too much priming sugar

Added Too Much Priming Sugar? How to Save Your Beer

Brewing beer is an adventure from start to finish.  At least that is how I viewed it.  The smallest task is as vital as the largest, most complex.  Such is the case with priming sugar.  We add priming sugar upon packaging to bring life to our beer, bring bubbles and naturally carbonate.  What happens if I add too much?

Adding the correct amount of priming sugar is critical to successful brewing.  Mistakes happen and we sometimes over-prime.  You can save your beer through several methods: diluting, temperature control, and early consumption.  There is always a solution.

 

Why do we use priming sugar?

Priming sugar is added to beer when you package.

Its purpose is not to sweeten, nor add more fermentables, but add that last little bit of food for the yeast.

There are two primary by-products of fermentation we are concerned with: ethyl alcohol and CO2.

In this last stage of brewing we are ready for packaging; bottling or kegging.

We add just the right amount of sugar and the residual yeast in solution will eat the sugar and the CO2 is trapped in your sealed bottle.

There you have it, all-natural bubbles.

 

Best choices for priming

The best choice for priming is dextrose (corn sugar).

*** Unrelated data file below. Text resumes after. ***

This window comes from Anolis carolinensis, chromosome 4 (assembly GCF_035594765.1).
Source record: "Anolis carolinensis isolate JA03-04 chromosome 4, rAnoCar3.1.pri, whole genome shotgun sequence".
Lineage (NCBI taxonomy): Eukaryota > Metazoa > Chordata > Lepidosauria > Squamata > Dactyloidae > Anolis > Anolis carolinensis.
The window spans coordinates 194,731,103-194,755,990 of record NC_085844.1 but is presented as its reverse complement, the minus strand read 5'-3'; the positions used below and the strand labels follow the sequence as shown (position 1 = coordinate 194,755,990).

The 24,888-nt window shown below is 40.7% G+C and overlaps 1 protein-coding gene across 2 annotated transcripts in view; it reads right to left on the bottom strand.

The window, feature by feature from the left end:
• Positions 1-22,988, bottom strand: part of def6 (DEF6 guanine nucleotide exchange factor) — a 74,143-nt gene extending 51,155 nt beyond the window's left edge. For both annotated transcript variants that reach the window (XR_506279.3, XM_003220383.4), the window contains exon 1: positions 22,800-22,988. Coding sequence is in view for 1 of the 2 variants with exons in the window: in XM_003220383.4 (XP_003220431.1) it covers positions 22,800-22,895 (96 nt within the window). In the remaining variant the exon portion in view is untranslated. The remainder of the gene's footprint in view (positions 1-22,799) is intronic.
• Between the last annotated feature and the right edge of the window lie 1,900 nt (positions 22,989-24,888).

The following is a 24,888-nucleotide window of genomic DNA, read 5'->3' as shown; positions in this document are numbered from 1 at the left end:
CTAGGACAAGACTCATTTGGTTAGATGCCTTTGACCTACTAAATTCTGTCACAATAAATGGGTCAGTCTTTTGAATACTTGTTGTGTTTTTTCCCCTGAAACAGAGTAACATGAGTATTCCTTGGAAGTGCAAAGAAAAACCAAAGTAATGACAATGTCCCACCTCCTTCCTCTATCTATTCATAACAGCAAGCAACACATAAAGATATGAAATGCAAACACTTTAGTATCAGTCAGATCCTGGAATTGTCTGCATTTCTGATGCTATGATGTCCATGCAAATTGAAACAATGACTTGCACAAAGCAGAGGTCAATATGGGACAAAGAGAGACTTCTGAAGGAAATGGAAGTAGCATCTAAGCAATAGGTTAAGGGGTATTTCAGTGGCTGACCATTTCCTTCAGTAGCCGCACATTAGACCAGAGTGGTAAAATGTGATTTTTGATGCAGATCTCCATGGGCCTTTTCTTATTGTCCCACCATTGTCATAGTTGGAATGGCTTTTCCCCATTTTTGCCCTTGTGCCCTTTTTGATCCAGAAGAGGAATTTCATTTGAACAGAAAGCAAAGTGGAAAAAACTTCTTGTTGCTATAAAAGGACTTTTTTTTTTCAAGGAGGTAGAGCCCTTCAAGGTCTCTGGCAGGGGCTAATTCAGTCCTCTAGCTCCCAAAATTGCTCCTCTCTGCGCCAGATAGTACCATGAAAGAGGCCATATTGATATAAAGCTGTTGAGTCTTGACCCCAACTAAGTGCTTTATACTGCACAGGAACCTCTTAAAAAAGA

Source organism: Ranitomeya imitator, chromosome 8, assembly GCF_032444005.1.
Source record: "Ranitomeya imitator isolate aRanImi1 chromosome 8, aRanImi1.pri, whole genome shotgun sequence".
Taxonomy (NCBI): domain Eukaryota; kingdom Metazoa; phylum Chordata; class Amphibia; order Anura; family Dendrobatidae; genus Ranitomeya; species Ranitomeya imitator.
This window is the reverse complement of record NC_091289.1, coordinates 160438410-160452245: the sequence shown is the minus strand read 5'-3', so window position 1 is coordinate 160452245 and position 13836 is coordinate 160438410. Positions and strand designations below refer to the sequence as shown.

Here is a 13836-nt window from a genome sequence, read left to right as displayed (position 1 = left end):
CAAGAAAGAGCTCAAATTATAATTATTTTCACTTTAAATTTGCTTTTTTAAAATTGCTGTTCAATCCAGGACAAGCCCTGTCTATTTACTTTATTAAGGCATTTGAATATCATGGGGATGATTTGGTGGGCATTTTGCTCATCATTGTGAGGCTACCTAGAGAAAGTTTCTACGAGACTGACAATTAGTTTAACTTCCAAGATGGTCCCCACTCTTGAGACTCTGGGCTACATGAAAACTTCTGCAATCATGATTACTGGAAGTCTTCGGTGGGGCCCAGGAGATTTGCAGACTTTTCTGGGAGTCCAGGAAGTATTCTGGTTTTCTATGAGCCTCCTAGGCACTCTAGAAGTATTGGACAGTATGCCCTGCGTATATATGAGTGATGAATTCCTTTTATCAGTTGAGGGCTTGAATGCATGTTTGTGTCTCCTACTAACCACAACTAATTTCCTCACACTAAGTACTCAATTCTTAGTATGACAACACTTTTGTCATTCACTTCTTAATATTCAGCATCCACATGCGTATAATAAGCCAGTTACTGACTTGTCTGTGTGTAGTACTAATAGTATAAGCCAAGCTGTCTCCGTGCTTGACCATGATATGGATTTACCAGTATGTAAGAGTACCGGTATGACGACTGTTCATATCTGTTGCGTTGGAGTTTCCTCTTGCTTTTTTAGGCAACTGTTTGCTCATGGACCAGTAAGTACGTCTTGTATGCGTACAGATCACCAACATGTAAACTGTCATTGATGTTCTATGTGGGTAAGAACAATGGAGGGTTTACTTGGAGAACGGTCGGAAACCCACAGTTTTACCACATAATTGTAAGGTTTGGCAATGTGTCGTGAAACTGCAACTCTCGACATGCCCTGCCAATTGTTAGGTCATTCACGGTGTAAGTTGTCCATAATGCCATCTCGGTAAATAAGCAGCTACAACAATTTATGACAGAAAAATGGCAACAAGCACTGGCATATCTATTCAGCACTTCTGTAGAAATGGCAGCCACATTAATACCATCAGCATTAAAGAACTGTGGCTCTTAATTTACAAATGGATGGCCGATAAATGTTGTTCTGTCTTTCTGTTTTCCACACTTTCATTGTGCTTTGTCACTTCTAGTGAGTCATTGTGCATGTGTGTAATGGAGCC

It is inexpensive, neutral in flavor, and near 100% fermentable.

We discuss this at length in the article Fizz Drops vs. Priming Sugar.

A quick review of the best method for priming:

  1. Rack beer from secondary fermenter to bottling bucket
  2. Dissolve ¾ cup of dextrose in about ½ pint of water, boil for 5 m.
  3. Add sugar to beer, stir gently and well
  4. Bottle beer from spigot, filling from the bottom
  5. Re-stir beer every 8 beers or so, keep the sugar more evenly distributed
  6. This should produce an ideal amount of CO2 in the beer, 2 – 2.2 volumes.  The process will take 2-4 weeks to complete.

 

I added too much sugar! Now what?

Mistakes happen. One is that we add too much sugar.

You have added 1 cup of sugar instead of ¾ cup.

You use a different sugar, table sugar for example, and it has a different density.

 

The worst that can happen

Few things are more demoralizing and sinister than to hear the muffled, POP, POP POOOFT!!!  

What was THAT??!!  The worst case scenario has occurred.

That my friend was the sound of exploding bottles in your closetThis is not only demoralizing but extremely messy, dangerous and can set off a chain reaction of adjacent bottles, already under stress.

Less bad and also no fun are gushers. Gushers happen to over-primed beers.  We quickly learn to open them in the sink. Why you ask?  There is so much carbonation the beer spontaneously flows out of the bottle and down the drain.  You may end up with 4-5 ounces left in the bottle.  The beer will be carbonated like soda so leaves a residual popping sensation in your mouth, best suited to soda-POP.

gushed beer
We have a gusher here

 

Fixing over-primed beer

First rule of brewing and intergalactic travel DON’T PANIC! (Douglas Adams… anyone?)

There are several things you can do.  

Almost everything can be fixed or amended on brew day, as long as you continue to keep everything absolutely sanitary.

 

1) Dilute the beer

Beer is carbonated at a certain rate, measured in volumes; that is how much gas does it hold in solution.

Standard for US microbrews is 2.2 volumes, English Real Ale can be 2, Budweiser is about 2.6, and soda pop as mentioned above is about 3.

Without dwelling on the reasons why, you added 1 cup of corn sugar.  This may put you north of 2.7 volumes bordering of soda bubbles.